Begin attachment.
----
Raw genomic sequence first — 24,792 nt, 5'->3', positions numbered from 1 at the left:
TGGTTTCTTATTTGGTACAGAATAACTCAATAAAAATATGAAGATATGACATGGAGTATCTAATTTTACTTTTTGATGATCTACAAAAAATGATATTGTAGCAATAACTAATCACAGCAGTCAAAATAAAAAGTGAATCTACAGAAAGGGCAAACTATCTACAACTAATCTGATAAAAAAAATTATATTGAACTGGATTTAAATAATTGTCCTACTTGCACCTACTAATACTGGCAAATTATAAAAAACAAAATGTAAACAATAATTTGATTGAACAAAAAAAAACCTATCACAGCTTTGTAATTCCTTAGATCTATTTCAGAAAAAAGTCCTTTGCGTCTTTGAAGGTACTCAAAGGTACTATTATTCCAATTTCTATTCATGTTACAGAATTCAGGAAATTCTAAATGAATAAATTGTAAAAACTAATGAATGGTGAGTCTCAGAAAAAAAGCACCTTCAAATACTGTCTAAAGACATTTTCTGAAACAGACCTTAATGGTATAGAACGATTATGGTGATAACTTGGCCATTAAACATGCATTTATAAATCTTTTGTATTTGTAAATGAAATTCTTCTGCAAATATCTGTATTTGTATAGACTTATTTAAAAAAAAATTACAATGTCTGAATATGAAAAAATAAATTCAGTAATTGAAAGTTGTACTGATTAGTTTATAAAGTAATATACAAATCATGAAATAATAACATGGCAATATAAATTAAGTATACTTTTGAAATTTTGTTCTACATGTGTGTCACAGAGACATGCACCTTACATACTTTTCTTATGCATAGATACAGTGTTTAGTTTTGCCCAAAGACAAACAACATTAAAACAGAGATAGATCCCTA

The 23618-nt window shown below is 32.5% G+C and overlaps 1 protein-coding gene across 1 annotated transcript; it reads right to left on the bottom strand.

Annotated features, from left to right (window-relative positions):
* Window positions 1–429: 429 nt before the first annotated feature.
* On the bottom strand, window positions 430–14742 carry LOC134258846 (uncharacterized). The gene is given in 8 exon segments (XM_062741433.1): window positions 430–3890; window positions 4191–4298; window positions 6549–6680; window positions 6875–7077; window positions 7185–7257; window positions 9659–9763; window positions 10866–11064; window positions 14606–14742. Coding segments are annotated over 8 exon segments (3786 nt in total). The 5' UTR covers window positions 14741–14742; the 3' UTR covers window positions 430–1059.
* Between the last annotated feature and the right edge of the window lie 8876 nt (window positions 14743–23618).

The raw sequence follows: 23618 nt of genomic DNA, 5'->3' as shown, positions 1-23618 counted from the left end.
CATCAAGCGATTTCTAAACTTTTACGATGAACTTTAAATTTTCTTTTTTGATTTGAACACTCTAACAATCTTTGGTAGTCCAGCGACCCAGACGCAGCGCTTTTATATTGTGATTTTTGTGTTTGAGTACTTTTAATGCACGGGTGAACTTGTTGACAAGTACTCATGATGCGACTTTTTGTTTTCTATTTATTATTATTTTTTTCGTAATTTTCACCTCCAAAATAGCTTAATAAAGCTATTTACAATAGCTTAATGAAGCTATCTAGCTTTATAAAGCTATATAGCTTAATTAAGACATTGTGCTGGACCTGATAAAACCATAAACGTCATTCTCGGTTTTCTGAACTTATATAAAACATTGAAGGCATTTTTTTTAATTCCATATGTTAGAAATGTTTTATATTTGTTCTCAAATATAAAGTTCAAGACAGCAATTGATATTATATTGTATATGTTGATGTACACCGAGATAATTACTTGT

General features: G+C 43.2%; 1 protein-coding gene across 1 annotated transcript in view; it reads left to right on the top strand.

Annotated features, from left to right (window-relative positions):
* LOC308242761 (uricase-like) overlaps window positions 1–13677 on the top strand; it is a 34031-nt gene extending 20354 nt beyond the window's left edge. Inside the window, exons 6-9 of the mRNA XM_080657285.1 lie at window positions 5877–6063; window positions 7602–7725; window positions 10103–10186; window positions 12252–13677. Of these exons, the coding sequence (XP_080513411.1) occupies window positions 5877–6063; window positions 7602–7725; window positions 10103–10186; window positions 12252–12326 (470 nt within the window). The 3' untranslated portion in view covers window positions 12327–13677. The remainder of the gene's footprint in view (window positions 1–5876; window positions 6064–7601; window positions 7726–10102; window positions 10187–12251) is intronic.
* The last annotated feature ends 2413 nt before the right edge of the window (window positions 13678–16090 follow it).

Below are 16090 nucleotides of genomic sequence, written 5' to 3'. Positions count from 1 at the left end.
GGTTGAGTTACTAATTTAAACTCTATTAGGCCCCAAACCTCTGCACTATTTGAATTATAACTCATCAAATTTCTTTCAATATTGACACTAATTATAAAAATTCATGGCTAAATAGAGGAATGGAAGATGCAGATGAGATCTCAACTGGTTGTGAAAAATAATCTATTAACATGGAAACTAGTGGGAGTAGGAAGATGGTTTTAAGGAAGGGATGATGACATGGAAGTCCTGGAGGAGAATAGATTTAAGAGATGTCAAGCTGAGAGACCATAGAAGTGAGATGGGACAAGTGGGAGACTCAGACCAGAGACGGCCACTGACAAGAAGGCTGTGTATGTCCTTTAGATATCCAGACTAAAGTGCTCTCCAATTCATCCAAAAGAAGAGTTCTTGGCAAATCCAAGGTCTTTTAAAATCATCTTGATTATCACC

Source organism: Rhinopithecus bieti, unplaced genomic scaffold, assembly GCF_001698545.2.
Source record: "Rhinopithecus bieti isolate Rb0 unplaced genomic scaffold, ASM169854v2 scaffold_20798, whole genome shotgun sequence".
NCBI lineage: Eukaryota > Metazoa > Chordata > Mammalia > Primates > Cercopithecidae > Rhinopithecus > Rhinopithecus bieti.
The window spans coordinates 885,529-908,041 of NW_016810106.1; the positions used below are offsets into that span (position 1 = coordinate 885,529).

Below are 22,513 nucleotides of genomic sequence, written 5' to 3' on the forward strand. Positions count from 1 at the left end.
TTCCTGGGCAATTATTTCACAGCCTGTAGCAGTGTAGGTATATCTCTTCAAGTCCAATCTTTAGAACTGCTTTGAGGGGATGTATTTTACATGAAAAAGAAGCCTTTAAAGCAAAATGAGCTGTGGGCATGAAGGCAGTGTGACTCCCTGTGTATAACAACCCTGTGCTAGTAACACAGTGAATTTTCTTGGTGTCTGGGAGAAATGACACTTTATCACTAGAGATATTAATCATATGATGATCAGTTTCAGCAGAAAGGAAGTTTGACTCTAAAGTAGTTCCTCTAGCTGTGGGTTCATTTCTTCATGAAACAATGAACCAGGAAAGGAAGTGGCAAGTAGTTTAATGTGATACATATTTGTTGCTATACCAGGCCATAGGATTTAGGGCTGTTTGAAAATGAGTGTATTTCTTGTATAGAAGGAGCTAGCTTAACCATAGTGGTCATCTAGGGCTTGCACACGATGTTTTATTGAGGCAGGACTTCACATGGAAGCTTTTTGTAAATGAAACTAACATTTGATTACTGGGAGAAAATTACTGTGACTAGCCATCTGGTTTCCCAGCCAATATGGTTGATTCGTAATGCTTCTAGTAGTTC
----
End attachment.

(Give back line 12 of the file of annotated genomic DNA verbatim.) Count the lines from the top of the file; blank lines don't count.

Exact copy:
* LOC308242761 (uricase-like) overlaps window positions 1–13677 on the top strand; it is a 34031-nt gene extending 20354 nt beyond the window's left edge. Inside the window, exons 6-9 of the mRNA XM_080657285.1 lie at window positions 5877–6063; window positions 7602–7725; window positions 10103–10186; window positions 12252–13677. Of these exons, the coding sequence (XP_080513411.1) occupies window positions 5877–6063; window positions 7602–7725; window positions 10103–10186; window positions 12252–12326 (470 nt within the window). The 3' untranslated portion in view covers window positions 12327–13677. The remainder of the gene's footprint in view (window positions 1–5876; window positions 6064–7601; window positions 7726–10102; window positions 10187–12251) is intronic.